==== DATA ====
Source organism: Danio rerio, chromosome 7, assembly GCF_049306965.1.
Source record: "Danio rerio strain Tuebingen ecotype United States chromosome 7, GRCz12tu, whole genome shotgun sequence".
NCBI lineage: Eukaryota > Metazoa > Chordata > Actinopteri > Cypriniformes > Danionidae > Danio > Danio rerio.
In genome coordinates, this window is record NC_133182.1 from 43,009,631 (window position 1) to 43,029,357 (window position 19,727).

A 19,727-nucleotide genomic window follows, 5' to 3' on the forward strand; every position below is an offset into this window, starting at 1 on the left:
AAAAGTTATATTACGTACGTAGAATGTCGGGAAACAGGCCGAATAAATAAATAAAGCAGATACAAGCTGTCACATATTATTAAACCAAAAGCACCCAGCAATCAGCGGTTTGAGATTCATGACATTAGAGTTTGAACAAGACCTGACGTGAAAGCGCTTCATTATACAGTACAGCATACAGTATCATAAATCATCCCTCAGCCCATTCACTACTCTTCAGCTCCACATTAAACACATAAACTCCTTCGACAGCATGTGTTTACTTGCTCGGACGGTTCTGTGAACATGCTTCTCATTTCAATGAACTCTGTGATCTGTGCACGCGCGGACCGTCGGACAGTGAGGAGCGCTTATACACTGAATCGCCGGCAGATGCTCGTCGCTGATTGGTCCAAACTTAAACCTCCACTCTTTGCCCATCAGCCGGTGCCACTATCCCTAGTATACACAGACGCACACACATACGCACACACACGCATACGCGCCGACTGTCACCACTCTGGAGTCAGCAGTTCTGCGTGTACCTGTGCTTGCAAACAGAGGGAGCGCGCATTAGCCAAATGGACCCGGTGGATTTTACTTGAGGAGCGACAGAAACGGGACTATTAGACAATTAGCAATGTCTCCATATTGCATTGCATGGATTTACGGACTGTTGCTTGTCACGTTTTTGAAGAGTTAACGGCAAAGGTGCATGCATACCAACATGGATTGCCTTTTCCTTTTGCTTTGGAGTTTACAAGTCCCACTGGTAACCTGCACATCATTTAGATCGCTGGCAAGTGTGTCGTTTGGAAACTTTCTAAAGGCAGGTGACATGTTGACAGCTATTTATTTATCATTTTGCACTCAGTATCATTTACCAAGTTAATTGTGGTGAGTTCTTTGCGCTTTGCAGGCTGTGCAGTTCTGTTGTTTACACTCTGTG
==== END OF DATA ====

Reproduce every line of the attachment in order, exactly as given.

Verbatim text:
Source organism: Danio rerio, chromosome 7, assembly GCF_049306965.1.
Source record: "Danio rerio strain Tuebingen ecotype United States chromosome 7, GRCz12tu, whole genome shotgun sequence".
NCBI lineage: Eukaryota > Metazoa > Chordata > Actinopteri > Cypriniformes > Danionidae > Danio > Danio rerio.
In genome coordinates, this window is record NC_133182.1 from 43,009,631 (window position 1) to 43,029,357 (window position 19,727).

A 19,727-nucleotide genomic window follows, 5' to 3' on the forward strand; every position below is an offset into this window, starting at 1 on the left:
AAAAGTTATATTACGTACGTAGAATGTCGGGAAACAGGCCGAATAAATAAATAAAGCAGATACAAGCTGTCACATATTATTAAACCAAAAGCACCCAGCAATCAGCGGTTTGAGATTCATGACATTAGAGTTTGAACAAGACCTGACGTGAAAGCGCTTCATTATACAGTACAGCATACAGTATCATAAATCATCCCTCAGCCCATTCACTACTCTTCAGCTCCACATTAAACACATAAACTCCTTCGACAGCATGTGTTTACTTGCTCGGACGGTTCTGTGAACATGCTTCTCATTTCAATGAACTCTGTGATCTGTGCACGCGCGGACCGTCGGACAGTGAGGAGCGCTTATACACTGAATCGCCGGCAGATGCTCGTCGCTGATTGGTCCAAACTTAAACCTCCACTCTTTGCCCATCAGCCGGTGCCACTATCCCTAGTATACACAGACGCACACACATACGCACACACACGCATACGCGCCGACTGTCACCACTCTGGAGTCAGCAGTTCTGCGTGTACCTGTGCTTGCAAACAGAGGGAGCGCGCATTAGCCAAATGGACCCGGTGGATTTTACTTGAGGAGCGACAGAAACGGGACTATTAGACAATTAGCAATGTCTCCATATTGCATTGCATGGATTTACGGACTGTTGCTTGTCACGTTTTTGAAGAGTTAACGGCAAAGGTGCATGCATACCAACATGGATTGCCTTTTCCTTTTGCTTTGGAGTTTACAAGTCCCACTGGTAACCTGCACATCATTTAGATCGCTGGCAAGTGTGTCGTTTGGAAACTTTCTAAAGGCAGGTGACATGTTGACAGCTATTTATTTATCATTTTGCACTCAGTATCATTTACCAAGTTAATTGTGGTGAGTTCTTTGCGCTTTGCAGGCTGTGCAGTTCTGTTGTTTACACTCTGTG